People of all ages and abilities have been invited to join Ireland’s first ever Cycle-Bus Festival at 11am tomorrow morning, 7 Sunday November, which is taking place in Galway city.
There will be musicians accompanying the big cycle-bus, as well as treats from Tribe Hospitality Group.
The cross-city cycle-bus will depart from outside the Quad at NUI Galway and enjoy a 4km route at a young child’s pace through Nun’s Island, over O’Brien’s Bridge to the Latin Quarter, looping around the Long Walk to Merchant’s Road, onto Eyre Square, and ending at Fisheries Field.
All are welcome to join: regular ‘passengers’ and volunteer marshals, families, friends, commuters, social cyclers, and people who are interested in joining, or starting, their own cycle-bus.
Reg Turner, organiser of East of the Corrib Cycle-Bus which began with just two families in May, said that this cycle-bus celebration is much needed in Galway. The original cycle-bus is now three years old.
“And since the pandemic ‘bike boom’, cycle-buses have popped up like wildflowers across the city, and nationwide too,” he said.
It was quickly followed by cycle-buses in Renmore and Salthill-Cappagh. There are now more than 20 cycle-buses across Ireland.
The four school cycle-buses that daily serve one third of all the city’s primary schools. Renmore Cycle-Bus pedals to Scoil Chaitríona and Gael Scoil Dara.
East of the Corrib Cycle-Bus cycles to St Nicholas’ Parochial School, Mercy Primary School, St Patrick’s Primary School, Scoil Iognáid, and Scoil Fhursa.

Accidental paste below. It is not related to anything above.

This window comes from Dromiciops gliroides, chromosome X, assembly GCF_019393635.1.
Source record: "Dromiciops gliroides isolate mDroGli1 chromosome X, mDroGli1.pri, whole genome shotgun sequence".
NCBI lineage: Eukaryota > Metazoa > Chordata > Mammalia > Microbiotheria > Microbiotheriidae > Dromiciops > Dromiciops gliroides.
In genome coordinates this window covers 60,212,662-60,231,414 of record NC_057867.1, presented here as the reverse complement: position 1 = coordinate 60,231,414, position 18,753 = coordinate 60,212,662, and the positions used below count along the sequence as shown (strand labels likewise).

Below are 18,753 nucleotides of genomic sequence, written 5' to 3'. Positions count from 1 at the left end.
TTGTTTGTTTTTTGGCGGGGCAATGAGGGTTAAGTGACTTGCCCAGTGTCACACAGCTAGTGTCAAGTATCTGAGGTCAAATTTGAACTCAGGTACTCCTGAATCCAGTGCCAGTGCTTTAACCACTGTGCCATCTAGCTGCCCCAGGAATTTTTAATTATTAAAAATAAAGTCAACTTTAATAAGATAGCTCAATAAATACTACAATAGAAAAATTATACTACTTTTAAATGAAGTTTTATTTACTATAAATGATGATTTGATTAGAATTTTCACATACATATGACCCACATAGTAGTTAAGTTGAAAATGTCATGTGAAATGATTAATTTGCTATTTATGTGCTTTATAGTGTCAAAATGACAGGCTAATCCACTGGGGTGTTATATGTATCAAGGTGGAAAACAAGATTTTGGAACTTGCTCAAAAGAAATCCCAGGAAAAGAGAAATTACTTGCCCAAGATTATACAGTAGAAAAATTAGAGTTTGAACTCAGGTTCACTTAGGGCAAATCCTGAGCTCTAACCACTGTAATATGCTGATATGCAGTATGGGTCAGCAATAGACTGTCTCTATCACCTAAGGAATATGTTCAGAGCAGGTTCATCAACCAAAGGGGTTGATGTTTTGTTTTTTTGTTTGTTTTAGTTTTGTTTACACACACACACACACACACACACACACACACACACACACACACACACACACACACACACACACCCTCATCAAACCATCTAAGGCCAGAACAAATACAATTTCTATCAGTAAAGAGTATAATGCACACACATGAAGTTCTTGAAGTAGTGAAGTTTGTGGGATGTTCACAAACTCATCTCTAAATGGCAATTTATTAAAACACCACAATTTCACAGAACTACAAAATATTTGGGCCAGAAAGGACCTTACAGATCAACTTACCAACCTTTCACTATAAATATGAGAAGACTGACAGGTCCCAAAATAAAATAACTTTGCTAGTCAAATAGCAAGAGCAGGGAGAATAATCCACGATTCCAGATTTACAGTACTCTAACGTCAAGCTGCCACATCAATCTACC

The original Galway Cycle-Bus serves Knocknacarra NS and Gael Scoil Mhic Amhlaigh. Salthill-Cappagh Cycle-Bus rides to Cuan na Gaillimhe CNS.
Oranmore Cycle-Bus pedals to all of the village’s primary schools: Gael Scoil de hÍde, Scoil Íosaf Naofa, and Oranmore Girls National School.
Martina Callanan of Galway Cycling Campaign and volunteer marshall, said that cycle-buses exist because it is not safe on our roads for children to cycle with their siblings and friends to school without adults behaving as human shields between children on bikes and buses, SUVs, and lorries.
“We do not have safe cycle routes to school,” said Martina. “With the bottomless pit of active travel funding available from the government, we look forward to a network of child – and disability-friendly cycle routes making us extinct, and a generation of young people for whom cycling is a normal and unremarkable form of transport.”